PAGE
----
2019 Elgin Award Finalists

Nominations for the Science Fiction and Fantasy Poetry Association’s Elgin Award have closed and Charles Christian, the 2019 Elgin Award Chair reports the works named below are the nominees.

The award is named for SFPA founder Suzette Haden Elgin, and is presented in two categories, Chapbook and Book.

Chapbooks (10 chapbooks nominated)
Built to Serve • G. O. Clark (Alban Lake, 2017)
Crossing Paths at Midnight • Alan Katerinsky (CWP Collective Press, 2017)
Dark Matters • Russell Jones (Tapsalteerie Press, 2018)
Death by Sex Machine • Franny Choi (Sibling Rivalry Press, 2017)
Dispatches from the Mushroom Kingdom • Noel Pabillo Mariano (Hyacinth Girl Press, 2018)
Every Girl Becomes the Wolf • Laura Madeline Wiseman & Andrea Blythe (Finishing Line Press, 2018)
Glimmerglass Girl • Holly Lyn Walrath (Finishing Line Press, 2018)
Origami Lilies • Joshua Gage (The Poet’s Haven, 2018)
Pocket Full of Horror • Herb Kauderer (Written Image Press, 2018)
Screaming • John Reinhart (Lion Tamer Press, 2017)
Full-length Books (26 books nominated)
Absolute Zero • David Lunde (Mayapple Press, 2018)
Artifacts • Bruce Boston (Independent Legions, 2018)
Bleeding Saffron • David E. Cowen (Weasel Press, 2018)
The Bone Joiner • Sandi Leibowitz (Sycorax Press, 2018)
Candle & Pins • Jacqueline West (Alban Lake, 2018)
The Comfort of Screams • G. O. Clark (Alban Lake, 2018)
Cosmovore • Kristi Carter (Aqueduct Press, 2017)
Dame Evergreen: And Other Poems of Myth, Magic & Madness • Rebecca Buchanan (Sycorax Press, 2018)
Debudaderrah • Robin Wyatt Dunn (John Ott, 2018)
The Devil’s Dreamland • Sara Tantlinger (Strangehouse Books, 2018)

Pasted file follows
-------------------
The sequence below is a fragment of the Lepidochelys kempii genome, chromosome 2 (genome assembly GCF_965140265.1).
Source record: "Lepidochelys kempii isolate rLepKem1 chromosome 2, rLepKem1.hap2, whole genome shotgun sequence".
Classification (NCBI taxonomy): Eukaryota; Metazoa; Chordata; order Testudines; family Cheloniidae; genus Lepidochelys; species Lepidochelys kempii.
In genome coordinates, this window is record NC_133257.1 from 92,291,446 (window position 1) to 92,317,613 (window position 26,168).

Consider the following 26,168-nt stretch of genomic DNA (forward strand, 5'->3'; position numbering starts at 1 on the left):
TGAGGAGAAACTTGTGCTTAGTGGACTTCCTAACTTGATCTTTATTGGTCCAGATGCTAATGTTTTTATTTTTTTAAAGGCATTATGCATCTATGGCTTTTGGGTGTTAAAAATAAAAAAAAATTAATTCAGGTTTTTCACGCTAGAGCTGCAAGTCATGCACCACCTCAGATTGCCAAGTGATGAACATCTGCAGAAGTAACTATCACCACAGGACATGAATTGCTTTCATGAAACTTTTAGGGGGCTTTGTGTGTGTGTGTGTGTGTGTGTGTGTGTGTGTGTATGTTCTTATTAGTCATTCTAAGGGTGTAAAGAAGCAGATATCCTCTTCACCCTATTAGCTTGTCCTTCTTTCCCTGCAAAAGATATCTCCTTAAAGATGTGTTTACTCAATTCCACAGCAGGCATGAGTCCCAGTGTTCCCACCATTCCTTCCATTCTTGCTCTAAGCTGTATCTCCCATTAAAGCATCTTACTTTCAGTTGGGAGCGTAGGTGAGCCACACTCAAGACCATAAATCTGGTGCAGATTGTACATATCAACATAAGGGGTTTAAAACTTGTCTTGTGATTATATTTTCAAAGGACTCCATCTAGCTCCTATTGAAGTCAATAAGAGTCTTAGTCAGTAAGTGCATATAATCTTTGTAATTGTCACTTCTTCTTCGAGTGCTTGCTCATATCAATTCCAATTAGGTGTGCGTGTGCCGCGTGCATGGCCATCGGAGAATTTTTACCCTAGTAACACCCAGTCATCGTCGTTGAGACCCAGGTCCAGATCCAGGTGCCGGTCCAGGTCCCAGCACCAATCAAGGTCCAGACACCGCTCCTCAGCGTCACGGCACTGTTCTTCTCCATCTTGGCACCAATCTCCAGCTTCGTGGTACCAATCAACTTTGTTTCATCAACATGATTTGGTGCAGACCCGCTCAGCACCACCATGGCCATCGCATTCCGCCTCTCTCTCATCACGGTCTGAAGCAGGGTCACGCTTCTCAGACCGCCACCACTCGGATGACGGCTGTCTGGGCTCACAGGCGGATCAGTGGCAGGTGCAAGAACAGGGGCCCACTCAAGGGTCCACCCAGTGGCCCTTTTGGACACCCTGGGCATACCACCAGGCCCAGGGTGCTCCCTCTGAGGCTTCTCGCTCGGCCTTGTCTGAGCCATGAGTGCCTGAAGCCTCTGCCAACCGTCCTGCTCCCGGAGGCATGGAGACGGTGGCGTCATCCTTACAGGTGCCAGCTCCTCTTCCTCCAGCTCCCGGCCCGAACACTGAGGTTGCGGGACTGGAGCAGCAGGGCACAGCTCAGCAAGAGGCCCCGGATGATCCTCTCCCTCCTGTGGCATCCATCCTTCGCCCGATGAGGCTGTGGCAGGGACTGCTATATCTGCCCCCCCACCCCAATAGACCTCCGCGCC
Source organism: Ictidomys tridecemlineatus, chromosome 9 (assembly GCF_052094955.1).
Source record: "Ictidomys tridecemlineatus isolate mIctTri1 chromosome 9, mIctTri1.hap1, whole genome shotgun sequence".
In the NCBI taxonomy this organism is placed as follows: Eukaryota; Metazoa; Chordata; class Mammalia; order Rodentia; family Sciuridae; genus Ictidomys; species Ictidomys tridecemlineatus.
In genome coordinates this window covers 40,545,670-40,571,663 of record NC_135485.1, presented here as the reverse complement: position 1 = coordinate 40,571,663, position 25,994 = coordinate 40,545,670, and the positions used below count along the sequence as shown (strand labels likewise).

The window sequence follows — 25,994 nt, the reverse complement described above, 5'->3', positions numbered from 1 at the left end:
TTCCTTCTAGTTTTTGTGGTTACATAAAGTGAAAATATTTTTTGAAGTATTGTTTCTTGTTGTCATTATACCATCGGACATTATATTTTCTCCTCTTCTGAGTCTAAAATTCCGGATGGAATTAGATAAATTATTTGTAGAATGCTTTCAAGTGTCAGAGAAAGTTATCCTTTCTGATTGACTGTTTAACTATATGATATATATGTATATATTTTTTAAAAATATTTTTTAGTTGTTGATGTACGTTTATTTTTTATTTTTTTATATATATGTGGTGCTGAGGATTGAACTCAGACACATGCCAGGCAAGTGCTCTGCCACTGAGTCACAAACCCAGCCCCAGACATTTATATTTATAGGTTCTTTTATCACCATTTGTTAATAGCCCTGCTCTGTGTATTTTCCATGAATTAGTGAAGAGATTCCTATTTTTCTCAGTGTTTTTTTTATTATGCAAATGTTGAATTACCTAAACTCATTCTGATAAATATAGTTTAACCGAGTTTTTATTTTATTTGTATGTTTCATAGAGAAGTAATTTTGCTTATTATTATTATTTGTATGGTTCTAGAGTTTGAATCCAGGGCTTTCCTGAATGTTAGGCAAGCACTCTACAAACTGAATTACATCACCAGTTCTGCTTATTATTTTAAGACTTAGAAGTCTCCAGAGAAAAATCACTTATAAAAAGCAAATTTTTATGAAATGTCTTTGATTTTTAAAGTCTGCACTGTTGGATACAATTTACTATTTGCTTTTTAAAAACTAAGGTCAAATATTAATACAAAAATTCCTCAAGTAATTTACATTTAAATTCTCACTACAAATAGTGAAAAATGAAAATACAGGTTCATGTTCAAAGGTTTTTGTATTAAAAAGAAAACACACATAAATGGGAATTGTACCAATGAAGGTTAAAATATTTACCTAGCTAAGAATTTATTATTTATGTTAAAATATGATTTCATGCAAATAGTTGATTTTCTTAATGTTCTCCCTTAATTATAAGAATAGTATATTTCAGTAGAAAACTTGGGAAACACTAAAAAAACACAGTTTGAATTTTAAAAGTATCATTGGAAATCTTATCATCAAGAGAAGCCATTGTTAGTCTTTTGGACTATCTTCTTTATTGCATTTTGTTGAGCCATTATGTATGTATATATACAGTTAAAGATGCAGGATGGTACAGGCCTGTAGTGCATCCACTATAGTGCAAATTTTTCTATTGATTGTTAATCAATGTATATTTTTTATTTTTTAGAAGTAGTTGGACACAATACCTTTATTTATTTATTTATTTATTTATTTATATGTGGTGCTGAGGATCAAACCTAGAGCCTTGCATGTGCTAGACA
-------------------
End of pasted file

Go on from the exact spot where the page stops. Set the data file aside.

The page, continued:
Entanglement • David C. Kopaska-Merkel & Kendall Evans (Diminuendo Press, 2018)
Flying Solo: The Lana Invasion • Herb Kauderer (The Poet’s Haven, 2017)
Future Anthropology • Jean-Paul L. Garnier (Space Cowboy Books, 2018)
I Am Not Your Final Girl: Poems • Claire C. Holland (Glass Poet Press, 2018)
If the Hero of Time Was Black • Ashley Harris (Weasel Press, 2018)
Invocabulary • Gemma Files (Aqueduct Press, 2018)
No Comet, That Serpent in the Sky Means Noise • Sueyeun Juliette Lee (Kore Press, 2017)
The Pastime Machine • Lester Smith (Popcorn Press, 2018)
Planet Hunter • Alan Ira Gordon (Alban Lake, 2018)
Poetry for the Neon Apocalypse • Jake Tringali (Transcendent Zero Press, 2018)
Recalibrating the Future • Herb Kauderer (Diminuendo Press, 2018)
Single Bound • Bryan D. Dietrich (Wordfarm Press, 2018)
Unmanned • Jessica Rae Bergamino (Noemi Press, 2018)
War • Marge Simon & Alessandro Manzetti (Crystal Lake Publishing, 2018)
Witch Wife • Kiki Petrosino (Sarabande Books, 2017)
The Year of the Witch • Shannon Connor Winward (Sycorax Press, 2018)

Pixel Scroll 1/29/19 Dill Pixels

(1) TIPTREE ON TV? Jennifer Kent, who directed the exceptional horror film The Babadook, and is currently at Sundance screening her second film, the historical drama The Nightingale, is developing a project based on the life and stories of James Tiptree Jr. / Alice Sheldon: “Sundance 2019 Interview: Babadook Director Jennifer Kent on Her New Film, The Nightingale” at Rogerebert.com.

And Tiptree?

I don’t know where to start. There was this writer of short science fiction stories in ’60s and ’70s who was very feted, and of the level of Philip K. Dick, or Ursula Le Guin. He was really creating the most powerful stories of gender and of being an outsider. But they were so potent, very prescient; because it’s almost the world we’re living in now. So they were written 50 years ago. They’re incredibly relevant still, and then he was sort of well known. His stories were well known, but no one knew who he was for 10 years, and then eventually someone uncovered his identity to be a woman in her 60s, in I think Virginia. This woman’s story is unbelievable. Unbelievable. And she was a genius. So I want to tell her story.

So you’ll make something episodic at a network?